Monday, 18 June 2012

Parallel Processing on the Pi (Bramble)

Parallel processing on the Raspberry Pi is possible, thanks to the portable MPICH2 (Message Passing Interface). I was keen to try this out as soon as I managed to get hold of two of these brilliant little computers. Here I'm going to show you how I managed to get it all working, and I will also show you the results I obtained. (Bramble was a name an ingenious Raspberry Pi forum member made up, not myself!)

There are three ways which you can install MPICH2 (in case one of them doesn't seem to work for you). Compiling and installing from source, using my .deb package then following the rest of the tutorial, or using the Python scripts I wrote. Installing from source takes a while on the little Pi when not cross compiling.

Install - Choose Method 1, 2 or 3
1) Simply download the script;

and then run it as root with the command;
sudo python

Follow the instructions on the screen entering all of the necessary info. The script will do a full install and configuration like the steps in the tutorial below. Do this for every node on your Bramble.

I have also written an RSA key script which sets up a secure public and private key between the master and all of the worker nodes. This means that you don't have to enter the password into SSH every time, but still maintaining a secure connection;


If you want to set it up for the root user, you can run as root, and enter the username "root" for the other worker(s).

Finally you can join onto the Testing phase of the tutorial if you want to, otherwise you are all set!

Please let me know of any problems with the scripts and I will fix it. Thanks!

2) From .deb package
First, download the .deb package;

De-package and install;
sudo dpkg -i mpich2_1.4.1p1-1_armel.deb 

Now proceed to the setup phase of this tutorial.

3) From source;
First, download the source tar ball:

Now extract the files;
tar zxfv mpich2-1.4.1p1.tar.gz

Go into the source folder;
cd mpich2-1.4.1p1

Now we must run ./configure to configure the files ready for compilation;
sudo ./configure --disable-f77 --disable-fc

If you have a FORTRAN compiler then you can run it without "--disable-f77" and "--disable-fc".
If you do not, and you don't want to run FORTRAN programs on your cluster then make sure you do configure with them disabled as the error occurs a good 20 mins in and you have to start all over again.

Now that you have configured without error, compile then install the compiled program;
sudo make
sudo make install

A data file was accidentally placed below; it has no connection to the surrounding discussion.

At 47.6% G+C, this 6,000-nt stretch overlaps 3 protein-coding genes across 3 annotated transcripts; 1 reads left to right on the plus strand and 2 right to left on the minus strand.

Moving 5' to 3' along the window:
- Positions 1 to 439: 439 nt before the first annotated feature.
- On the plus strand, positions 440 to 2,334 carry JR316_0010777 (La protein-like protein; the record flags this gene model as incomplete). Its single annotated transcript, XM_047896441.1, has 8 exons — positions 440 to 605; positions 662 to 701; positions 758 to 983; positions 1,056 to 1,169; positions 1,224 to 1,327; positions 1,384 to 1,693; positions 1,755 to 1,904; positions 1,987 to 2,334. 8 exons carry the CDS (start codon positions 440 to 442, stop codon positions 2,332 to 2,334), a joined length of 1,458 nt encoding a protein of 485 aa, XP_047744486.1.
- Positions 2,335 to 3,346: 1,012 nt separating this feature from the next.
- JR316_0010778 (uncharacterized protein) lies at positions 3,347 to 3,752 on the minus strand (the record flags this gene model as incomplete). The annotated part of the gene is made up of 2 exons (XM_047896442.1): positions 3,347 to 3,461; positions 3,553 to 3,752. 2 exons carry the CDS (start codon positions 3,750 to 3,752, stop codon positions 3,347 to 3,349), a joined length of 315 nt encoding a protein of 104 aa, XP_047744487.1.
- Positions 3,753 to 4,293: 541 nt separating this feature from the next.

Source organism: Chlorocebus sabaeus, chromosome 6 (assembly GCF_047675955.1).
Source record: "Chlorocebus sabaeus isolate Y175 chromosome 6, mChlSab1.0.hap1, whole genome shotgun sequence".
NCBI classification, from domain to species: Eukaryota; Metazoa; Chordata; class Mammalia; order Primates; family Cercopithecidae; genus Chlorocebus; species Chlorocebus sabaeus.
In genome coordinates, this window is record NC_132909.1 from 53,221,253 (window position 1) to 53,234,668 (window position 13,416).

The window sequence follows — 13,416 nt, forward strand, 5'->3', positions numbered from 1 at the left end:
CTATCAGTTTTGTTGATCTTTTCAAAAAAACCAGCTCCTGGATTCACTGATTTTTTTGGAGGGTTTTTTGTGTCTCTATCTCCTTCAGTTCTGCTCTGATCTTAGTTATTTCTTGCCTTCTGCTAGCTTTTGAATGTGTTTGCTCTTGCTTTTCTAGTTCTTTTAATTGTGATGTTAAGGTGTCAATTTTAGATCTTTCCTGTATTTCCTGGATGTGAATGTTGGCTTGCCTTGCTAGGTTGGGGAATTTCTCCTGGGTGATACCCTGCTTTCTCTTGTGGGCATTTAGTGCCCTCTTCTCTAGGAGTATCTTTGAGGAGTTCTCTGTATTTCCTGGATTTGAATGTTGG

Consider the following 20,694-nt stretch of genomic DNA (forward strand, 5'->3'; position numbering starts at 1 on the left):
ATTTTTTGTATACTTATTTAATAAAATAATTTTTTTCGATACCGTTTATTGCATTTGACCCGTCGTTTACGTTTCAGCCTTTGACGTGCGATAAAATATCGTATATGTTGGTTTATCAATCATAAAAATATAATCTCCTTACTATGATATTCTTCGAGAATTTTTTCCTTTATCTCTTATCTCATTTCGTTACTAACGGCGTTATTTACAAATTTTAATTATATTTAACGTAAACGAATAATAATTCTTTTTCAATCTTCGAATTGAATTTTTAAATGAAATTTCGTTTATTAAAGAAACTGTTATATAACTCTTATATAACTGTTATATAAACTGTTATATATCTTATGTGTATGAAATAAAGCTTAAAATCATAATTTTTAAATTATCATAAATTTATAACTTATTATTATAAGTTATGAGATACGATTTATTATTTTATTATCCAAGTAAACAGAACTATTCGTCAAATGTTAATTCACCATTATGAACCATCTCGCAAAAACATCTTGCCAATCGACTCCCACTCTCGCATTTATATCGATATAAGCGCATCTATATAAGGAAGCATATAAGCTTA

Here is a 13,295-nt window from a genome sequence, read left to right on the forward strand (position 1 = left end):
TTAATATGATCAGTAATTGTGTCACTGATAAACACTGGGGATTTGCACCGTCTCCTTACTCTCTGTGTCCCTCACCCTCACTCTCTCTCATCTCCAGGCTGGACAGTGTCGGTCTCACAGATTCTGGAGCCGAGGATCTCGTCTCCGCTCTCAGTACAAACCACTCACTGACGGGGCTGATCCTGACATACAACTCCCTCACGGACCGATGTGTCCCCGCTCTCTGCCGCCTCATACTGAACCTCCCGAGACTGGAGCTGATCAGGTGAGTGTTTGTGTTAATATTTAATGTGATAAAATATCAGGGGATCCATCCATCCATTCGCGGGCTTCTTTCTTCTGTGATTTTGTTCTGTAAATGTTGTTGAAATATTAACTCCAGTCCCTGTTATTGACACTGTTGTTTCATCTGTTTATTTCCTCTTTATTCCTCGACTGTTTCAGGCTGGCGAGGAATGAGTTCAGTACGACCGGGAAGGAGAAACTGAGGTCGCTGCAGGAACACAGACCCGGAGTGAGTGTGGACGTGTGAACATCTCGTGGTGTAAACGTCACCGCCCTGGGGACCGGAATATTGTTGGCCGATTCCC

Now proceed to the setup phase of this tutorial below.


Now you should have MPICH2 installed on both (all) of your Raspberry Pis. On your Bramble, you are going to need one  node and the rest are worker nodes.
First create this file in both the pi and root user home directories, 
touch ~/.rhosts
sudo touch /root/.rhosts

add the following lines to the normal user file (pi is the default username for both of my nodes);
Master pi
Slave pi

For the root user;
Master root
Slave root

Do this for every Pi/node on the Bramble.

Now edit the /etc/hosts file to contain the IP of each node and the master node like so; Master Slave

Edit /etc/hosts.allow to contain just "ALL+", or each IP address of the other nodes.

(To find out the IP on each node, type ifconfig)
Now edit /etc/securetty to contain the line to allow root access;
rsh, rlogin, rexec, pts/0, pts/1

Create the file /etc/pam.d/rsh if it is not there already and put the following in;
auth       sufficient   /lib/security/

auth       optional     /lib/security/ auth       sufficient   /lib/security/ auth       sufficient   /lib/security/ account    sufficient   /lib/security/ service=system-auth session    sufficient   /lib/security/ service=system-auth

SSH Public Key Authentication - Optional

This section is optional but advised! The use of a public and private key for SSH will mean you won't have to type in the SSH password between the master and the worker every time you want to run a program.

Use the Python script I have written;


Or if it does not work properly, follow the instructions at this link:
Thanks to Steve Smith who wrote the tutorial!


Now you should be ready to rock and roll! Lets test the cluster out.
If you installed from source, you will have this file to test in the ~/mpich2-1.4.1p1/examples directory (you will need to compile it). If you installed from the .deb package then download this test file to the same directory in each of the nodes (or even better a centralised dir, perhaps with NFS);